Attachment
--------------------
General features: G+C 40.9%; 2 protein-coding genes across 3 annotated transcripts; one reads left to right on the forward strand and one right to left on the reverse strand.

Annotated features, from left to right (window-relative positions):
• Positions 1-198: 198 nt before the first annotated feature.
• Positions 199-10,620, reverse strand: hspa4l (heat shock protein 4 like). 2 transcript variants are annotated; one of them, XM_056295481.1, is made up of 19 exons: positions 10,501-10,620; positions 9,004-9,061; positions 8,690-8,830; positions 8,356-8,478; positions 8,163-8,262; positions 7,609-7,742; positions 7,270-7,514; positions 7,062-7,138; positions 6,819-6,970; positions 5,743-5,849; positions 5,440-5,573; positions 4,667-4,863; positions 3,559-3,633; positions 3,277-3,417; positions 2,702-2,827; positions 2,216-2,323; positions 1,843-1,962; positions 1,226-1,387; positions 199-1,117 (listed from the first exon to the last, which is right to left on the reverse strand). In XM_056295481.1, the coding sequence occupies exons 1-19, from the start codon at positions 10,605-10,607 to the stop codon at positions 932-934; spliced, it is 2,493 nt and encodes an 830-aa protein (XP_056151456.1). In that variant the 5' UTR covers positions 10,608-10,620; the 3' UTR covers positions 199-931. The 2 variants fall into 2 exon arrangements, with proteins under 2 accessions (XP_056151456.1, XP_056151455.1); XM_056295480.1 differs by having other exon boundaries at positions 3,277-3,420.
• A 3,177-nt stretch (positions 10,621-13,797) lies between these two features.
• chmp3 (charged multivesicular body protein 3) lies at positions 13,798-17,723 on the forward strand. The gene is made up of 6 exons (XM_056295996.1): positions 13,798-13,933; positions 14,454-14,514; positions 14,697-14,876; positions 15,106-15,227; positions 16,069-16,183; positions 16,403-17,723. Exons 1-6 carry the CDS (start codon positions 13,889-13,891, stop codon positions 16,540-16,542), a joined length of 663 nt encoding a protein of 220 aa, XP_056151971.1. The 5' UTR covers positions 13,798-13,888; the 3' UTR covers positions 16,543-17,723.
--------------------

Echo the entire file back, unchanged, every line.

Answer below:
General features: G+C 40.9%; 2 protein-coding genes across 3 annotated transcripts; one reads left to right on the forward strand and one right to left on the reverse strand.

Annotated features, from left to right (window-relative positions):
• Positions 1-198: 198 nt before the first annotated feature.
• Positions 199-10,620, reverse strand: hspa4l (heat shock protein 4 like). 2 transcript variants are annotated; one of them, XM_056295481.1, is made up of 19 exons: positions 10,501-10,620; positions 9,004-9,061; positions 8,690-8,830; positions 8,356-8,478; positions 8,163-8,262; positions 7,609-7,742; positions 7,270-7,514; positions 7,062-7,138; positions 6,819-6,970; positions 5,743-5,849; positions 5,440-5,573; positions 4,667-4,863; positions 3,559-3,633; positions 3,277-3,417; positions 2,702-2,827; positions 2,216-2,323; positions 1,843-1,962; positions 1,226-1,387; positions 199-1,117 (listed from the first exon to the last, which is right to left on the reverse strand). In XM_056295481.1, the coding sequence occupies exons 1-19, from the start codon at positions 10,605-10,607 to the stop codon at positions 932-934; spliced, it is 2,493 nt and encodes an 830-aa protein (XP_056151456.1). In that variant the 5' UTR covers positions 10,608-10,620; the 3' UTR covers positions 199-931. The 2 variants fall into 2 exon arrangements, with proteins under 2 accessions (XP_056151456.1, XP_056151455.1); XM_056295480.1 differs by having other exon boundaries at positions 3,277-3,420.
• A 3,177-nt stretch (positions 10,621-13,797) lies between these two features.
• chmp3 (charged multivesicular body protein 3) lies at positions 13,798-17,723 on the forward strand. The gene is made up of 6 exons (XM_056295996.1): positions 13,798-13,933; positions 14,454-14,514; positions 14,697-14,876; positions 15,106-15,227; positions 16,069-16,183; positions 16,403-17,723. Exons 1-6 carry the CDS (start codon positions 13,889-13,891, stop codon positions 16,540-16,542), a joined length of 663 nt encoding a protein of 220 aa, XP_056151971.1. The 5' UTR covers positions 13,798-13,888; the 3' UTR covers positions 16,543-17,723.